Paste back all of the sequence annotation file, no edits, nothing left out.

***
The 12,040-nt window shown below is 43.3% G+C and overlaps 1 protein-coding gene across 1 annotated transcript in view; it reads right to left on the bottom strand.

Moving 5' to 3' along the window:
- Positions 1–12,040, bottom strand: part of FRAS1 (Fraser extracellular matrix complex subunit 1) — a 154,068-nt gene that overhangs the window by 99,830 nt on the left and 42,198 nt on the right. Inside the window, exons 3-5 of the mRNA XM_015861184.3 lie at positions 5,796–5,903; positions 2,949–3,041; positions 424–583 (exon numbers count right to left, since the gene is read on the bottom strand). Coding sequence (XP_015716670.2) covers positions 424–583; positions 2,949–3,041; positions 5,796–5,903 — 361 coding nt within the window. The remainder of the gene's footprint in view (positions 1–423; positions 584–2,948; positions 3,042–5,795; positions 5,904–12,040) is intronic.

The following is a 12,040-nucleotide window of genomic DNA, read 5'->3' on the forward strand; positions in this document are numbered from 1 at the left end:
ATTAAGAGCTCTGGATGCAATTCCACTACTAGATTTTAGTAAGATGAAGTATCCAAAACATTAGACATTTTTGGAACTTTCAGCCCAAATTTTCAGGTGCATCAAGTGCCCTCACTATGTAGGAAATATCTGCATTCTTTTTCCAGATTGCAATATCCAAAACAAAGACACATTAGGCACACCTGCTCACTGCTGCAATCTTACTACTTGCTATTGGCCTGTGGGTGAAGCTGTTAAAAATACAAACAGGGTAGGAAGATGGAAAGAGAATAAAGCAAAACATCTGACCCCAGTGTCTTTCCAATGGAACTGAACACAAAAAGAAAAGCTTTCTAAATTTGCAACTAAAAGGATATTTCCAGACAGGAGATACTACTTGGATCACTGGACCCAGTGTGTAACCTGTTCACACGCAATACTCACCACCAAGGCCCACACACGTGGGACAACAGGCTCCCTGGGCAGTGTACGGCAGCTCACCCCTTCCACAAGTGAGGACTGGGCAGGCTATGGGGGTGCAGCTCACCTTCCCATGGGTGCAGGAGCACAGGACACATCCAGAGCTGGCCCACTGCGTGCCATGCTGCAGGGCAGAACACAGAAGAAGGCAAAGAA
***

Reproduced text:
The 12,040-nt window shown below is 43.3% G+C and overlaps 1 protein-coding gene across 1 annotated transcript in view; it reads right to left on the bottom strand.

Moving 5' to 3' along the window:
- Positions 1–12,040, bottom strand: part of FRAS1 (Fraser extracellular matrix complex subunit 1) — a 154,068-nt gene that overhangs the window by 99,830 nt on the left and 42,198 nt on the right. Inside the window, exons 3-5 of the mRNA XM_015861184.3 lie at positions 5,796–5,903; positions 2,949–3,041; positions 424–583 (exon numbers count right to left, since the gene is read on the bottom strand). Coding sequence (XP_015716670.2) covers positions 424–583; positions 2,949–3,041; positions 5,796–5,903 — 361 coding nt within the window. The remainder of the gene's footprint in view (positions 1–423; positions 584–2,948; positions 3,042–5,795; positions 5,904–12,040) is intronic.

The following is a 12,040-nucleotide window of genomic DNA, read 5'->3' on the forward strand; positions in this document are numbered from 1 at the left end:
ATTAAGAGCTCTGGATGCAATTCCACTACTAGATTTTAGTAAGATGAAGTATCCAAAACATTAGACATTTTTGGAACTTTCAGCCCAAATTTTCAGGTGCATCAAGTGCCCTCACTATGTAGGAAATATCTGCATTCTTTTTCCAGATTGCAATATCCAAAACAAAGACACATTAGGCACACCTGCTCACTGCTGCAATCTTACTACTTGCTATTGGCCTGTGGGTGAAGCTGTTAAAAATACAAACAGGGTAGGAAGATGGAAAGAGAATAAAGCAAAACATCTGACCCCAGTGTCTTTCCAATGGAACTGAACACAAAAAGAAAAGCTTTCTAAATTTGCAACTAAAAGGATATTTCCAGACAGGAGATACTACTTGGATCACTGGACCCAGTGTGTAACCTGTTCACACGCAATACTCACCACCAAGGCCCACACACGTGGGACAACAGGCTCCCTGGGCAGTGTACGGCAGCTCACCCCTTCCACAAGTGAGGACTGGGCAGGCTATGGGGGTGCAGCTCACCTTCCCATGGGTGCAGGAGCACAGGACACATCCAGAGCTGGCCCACTGCGTGCCATGCTGCAGGGCAGAACACAGAAGAAGGCAAAGAA